A survey of Irish drivers, conducted by German premium tyre manufacturer Continental Tyres, shows that one third (30 percent) of drivers here are either somewhat nervous or very nervous when driving in the rain. When confronted with snow and icy roads, that figure jumps to three quarters of drivers (74 percent) feeling a high degree of concern when driving in such conditions. More than half of drivers (56 percent) have opted not to travel on a particular day because of adverse weather conditions.
According to Tom Dennigan of Continental Tyres Ireland drivers are right to feel concerned when driving in wintry conditions: “In the coming weeks, we will see wintry weather start to bite and we will have to again get used to driving in freezing temperatures with perhaps falls of sleet and snow. Such weather has a big impact on road conditions and drivers really need to adapt their driving in accordance with the prevailing conditions of the roads they are travelling on. In particular, the stopping ability of a car is seriously affected on wet and icy roads so sensible drivers are right to be nervous of driving in these conditions.”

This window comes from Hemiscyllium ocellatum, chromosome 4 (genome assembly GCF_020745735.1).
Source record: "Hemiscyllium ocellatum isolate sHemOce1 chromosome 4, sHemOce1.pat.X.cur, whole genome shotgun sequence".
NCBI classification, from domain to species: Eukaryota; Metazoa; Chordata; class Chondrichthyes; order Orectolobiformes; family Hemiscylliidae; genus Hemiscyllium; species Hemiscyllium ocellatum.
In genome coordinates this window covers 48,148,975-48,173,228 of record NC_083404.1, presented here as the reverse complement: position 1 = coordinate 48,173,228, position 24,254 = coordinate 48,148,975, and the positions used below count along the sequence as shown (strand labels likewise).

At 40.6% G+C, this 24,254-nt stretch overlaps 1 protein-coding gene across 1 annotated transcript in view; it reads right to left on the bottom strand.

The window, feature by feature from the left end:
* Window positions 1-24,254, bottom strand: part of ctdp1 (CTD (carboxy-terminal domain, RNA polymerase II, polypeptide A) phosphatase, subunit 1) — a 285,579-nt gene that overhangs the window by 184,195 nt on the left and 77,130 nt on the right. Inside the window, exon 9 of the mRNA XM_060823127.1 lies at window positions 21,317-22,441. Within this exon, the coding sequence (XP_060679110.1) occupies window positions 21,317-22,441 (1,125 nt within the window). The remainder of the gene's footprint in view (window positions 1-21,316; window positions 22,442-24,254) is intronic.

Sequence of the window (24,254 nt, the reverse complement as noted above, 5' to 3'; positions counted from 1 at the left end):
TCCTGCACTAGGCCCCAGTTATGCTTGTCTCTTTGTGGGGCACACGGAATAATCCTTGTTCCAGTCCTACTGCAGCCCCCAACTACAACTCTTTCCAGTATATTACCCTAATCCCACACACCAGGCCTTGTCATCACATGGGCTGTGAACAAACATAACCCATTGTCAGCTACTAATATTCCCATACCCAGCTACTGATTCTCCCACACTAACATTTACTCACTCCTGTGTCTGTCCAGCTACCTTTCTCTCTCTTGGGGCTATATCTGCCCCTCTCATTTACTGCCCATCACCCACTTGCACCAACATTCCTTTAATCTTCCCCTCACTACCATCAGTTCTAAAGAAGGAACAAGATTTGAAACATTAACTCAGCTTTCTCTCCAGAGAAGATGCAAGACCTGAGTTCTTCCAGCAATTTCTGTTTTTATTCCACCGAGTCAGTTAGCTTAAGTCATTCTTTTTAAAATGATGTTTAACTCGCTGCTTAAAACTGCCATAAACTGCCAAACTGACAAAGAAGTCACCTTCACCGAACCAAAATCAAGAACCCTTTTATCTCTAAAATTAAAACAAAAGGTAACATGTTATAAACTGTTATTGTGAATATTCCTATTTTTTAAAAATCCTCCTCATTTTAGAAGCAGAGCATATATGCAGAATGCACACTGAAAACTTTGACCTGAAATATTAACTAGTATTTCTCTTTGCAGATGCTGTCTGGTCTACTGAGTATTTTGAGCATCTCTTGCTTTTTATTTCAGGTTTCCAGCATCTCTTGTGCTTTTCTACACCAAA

“We have seen some horrendous road traffic accidents in the past few months right across Ireland. In many cases, speed is a key contributory factor but in addition, I have no doubt that tyres are also a key cause – cars driving on worn or defective tyres have been shown to be much more likely to be involved in an accident. Stopping distances are significantly increased in the case of such defective tyres, even in ideal road conditions. And when you add wintry or icy roads into the equation, your car’s stopping distance in the event of an emergency stop situation is much, much longer, increasing the chances of an impact. So our message to drivers this winter, not just those who told us they are nervous about driving in wintry conditions, but to all drivers, is to slow down and always adapt your driving to the conditions. At all times, be aware of the possibility of your car skidding on a slick surface – frost and patches of black ice can last all day in shaded parts of the road.”
Dennigan concluded: “When it comes to road safety, we need to get drivers to focus on getting the simple things right: look after your tyres by checking them regularly; always wear a seatbelt; make sure your car is in good general condition; never drive under the influence of drink or drugs; slow down and adapt your driving to the prevailing conditions. If we all did those simple things right, now wouldn’t that be a huge boost to road safety in Ireland”.